Appointment of Ronald George


I was disappointed to read of Gov. Pete Wilson’s appointment of Appellate Justice Ronald George to replace Allen Broussard on the California Supreme Court (front page, July 30). Notwithstanding George’s impressive credentials, I think it most important, given the extreme racial polarization of our society, to have a minority presence on the court.

Having said that, I would also admonish liberals and civil rights groups to be careful not to outsmart themselves in their use of political rhetoric. When President Bush named Clarence Thomas, a black, to succeed Thurgood Marshall, also black, on the U.S. Supreme Court, a parade of Democrats accused the President of hypocrisy, given Bush’s outspoken opposition to racial “quotas” and the current civil rights bill being debated.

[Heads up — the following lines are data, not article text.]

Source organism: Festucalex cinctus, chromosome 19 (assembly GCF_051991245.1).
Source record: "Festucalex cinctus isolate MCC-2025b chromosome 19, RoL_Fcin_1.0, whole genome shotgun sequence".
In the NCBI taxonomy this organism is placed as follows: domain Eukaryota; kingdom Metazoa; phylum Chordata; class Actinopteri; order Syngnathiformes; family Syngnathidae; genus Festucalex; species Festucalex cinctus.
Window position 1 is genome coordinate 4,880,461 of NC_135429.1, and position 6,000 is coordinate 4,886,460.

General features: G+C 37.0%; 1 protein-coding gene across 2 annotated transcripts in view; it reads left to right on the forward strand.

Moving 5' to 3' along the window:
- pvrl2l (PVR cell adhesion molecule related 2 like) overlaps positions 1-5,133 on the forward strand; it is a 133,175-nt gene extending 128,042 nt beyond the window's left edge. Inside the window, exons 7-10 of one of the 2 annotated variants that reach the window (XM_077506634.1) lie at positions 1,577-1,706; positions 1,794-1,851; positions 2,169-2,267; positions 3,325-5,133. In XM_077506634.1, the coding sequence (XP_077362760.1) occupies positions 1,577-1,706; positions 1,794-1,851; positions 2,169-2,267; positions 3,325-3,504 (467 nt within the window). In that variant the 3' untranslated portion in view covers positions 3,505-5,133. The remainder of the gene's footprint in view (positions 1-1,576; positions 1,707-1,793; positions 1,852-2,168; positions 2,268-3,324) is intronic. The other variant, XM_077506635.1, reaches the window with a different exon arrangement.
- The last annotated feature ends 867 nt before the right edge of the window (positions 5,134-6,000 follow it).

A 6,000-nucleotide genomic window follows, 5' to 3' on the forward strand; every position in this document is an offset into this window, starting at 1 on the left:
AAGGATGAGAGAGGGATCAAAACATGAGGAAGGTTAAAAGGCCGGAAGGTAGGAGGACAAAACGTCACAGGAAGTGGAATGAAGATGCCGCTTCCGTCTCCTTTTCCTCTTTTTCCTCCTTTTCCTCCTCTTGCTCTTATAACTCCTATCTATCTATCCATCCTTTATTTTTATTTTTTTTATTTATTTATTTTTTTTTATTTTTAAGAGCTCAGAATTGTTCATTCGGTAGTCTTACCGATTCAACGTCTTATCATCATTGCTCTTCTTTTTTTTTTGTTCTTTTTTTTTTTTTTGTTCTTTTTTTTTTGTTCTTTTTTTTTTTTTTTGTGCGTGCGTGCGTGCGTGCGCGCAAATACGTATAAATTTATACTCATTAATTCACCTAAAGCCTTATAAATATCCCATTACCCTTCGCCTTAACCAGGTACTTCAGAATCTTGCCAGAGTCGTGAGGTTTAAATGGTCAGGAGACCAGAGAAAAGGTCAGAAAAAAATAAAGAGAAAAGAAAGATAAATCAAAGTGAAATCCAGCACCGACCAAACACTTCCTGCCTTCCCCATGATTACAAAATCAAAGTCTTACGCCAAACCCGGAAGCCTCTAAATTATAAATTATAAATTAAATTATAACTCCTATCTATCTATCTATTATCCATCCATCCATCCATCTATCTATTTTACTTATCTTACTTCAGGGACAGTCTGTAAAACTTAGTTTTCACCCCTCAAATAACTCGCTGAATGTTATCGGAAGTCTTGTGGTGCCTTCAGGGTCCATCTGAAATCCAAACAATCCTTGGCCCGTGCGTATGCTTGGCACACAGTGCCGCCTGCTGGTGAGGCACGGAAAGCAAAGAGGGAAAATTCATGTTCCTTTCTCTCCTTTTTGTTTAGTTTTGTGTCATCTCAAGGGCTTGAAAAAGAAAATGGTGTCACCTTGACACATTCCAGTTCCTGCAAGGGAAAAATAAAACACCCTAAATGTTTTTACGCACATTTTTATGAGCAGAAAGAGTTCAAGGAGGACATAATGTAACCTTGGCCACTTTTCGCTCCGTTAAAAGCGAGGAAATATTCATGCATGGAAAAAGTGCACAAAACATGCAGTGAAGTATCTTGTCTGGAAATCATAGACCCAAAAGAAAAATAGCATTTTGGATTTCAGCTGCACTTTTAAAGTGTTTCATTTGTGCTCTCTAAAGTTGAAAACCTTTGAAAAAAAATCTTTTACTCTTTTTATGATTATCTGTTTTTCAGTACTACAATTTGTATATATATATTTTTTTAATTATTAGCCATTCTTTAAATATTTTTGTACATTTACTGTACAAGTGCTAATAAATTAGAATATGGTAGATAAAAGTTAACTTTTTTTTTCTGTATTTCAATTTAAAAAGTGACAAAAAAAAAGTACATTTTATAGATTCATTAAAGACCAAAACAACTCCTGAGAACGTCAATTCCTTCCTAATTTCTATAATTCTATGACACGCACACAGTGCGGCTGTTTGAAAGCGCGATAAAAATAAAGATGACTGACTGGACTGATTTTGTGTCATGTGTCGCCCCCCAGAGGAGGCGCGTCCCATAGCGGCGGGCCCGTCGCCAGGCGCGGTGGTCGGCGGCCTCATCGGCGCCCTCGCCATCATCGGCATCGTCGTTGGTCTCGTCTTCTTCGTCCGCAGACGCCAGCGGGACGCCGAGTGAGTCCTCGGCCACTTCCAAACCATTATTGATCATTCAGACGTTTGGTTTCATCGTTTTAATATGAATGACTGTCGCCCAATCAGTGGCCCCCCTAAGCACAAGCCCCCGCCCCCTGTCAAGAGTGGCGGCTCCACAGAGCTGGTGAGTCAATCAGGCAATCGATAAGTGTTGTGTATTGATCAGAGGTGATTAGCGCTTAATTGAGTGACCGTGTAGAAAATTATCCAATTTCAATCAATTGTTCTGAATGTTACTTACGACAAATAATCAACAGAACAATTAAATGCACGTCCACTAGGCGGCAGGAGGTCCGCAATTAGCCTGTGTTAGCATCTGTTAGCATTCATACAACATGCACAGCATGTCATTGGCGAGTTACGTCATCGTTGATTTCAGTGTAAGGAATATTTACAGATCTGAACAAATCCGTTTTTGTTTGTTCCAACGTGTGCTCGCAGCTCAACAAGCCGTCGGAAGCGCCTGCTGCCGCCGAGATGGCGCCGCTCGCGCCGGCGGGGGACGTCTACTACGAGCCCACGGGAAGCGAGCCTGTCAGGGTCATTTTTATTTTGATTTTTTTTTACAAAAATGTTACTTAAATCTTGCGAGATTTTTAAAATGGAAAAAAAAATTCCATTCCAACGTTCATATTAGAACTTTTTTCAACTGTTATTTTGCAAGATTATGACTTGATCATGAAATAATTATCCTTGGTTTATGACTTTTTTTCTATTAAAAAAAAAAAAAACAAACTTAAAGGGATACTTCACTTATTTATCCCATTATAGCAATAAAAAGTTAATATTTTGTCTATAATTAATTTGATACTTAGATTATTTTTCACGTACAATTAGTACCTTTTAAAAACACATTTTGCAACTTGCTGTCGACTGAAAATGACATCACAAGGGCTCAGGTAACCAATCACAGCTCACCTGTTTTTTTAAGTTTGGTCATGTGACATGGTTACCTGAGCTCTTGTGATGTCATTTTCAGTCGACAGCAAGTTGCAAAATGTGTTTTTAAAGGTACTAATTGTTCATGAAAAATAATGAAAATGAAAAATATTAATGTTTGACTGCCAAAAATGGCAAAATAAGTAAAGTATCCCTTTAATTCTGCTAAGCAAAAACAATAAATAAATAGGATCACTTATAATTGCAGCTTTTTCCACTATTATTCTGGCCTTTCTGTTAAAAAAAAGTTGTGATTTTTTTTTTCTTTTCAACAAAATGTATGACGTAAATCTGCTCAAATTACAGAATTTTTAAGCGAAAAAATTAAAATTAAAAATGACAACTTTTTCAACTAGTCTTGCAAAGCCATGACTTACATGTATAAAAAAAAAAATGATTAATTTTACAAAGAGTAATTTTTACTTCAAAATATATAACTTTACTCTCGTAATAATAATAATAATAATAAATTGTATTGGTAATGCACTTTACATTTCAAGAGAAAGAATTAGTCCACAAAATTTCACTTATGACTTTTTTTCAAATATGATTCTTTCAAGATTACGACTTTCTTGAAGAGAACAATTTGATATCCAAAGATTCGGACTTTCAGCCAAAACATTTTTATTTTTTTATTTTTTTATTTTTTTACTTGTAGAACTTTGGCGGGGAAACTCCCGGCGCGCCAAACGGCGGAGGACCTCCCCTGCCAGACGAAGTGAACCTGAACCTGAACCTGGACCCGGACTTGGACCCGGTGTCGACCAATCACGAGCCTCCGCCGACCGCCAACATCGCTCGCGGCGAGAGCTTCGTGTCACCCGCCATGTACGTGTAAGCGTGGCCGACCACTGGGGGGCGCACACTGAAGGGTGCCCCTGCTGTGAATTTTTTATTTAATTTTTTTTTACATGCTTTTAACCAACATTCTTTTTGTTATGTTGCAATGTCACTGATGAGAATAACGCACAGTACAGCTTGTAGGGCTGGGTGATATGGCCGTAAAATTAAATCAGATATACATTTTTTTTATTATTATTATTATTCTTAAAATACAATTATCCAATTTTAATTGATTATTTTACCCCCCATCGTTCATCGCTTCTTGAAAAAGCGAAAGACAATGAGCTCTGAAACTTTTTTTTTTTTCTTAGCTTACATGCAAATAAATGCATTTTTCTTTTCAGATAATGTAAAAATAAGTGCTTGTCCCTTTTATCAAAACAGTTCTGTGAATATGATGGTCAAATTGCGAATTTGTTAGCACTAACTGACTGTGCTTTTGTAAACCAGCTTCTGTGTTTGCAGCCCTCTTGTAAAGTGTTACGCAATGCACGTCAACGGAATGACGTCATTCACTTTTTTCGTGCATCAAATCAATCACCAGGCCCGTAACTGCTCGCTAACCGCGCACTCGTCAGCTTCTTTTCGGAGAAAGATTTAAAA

Wilson would have risked the same charge of “hypocrisy” had he now appointed a black judge to replace Broussard. My suspicion is that the governor, assuming he understands the need for minority voices on the court, decided to wait for a future vacancy before making a black or Latino appointment.


The sad truth is that both the left and the right have so manipulated racial issues, and so enmeshed the noble goals of affirmative action in the political power struggles over “quotas,” “underrepresentation” and “institutionalized racism,” that it has become increasingly difficult to sensibly address these issues or even for a governor to simply “do the right thing.”


Los Angeles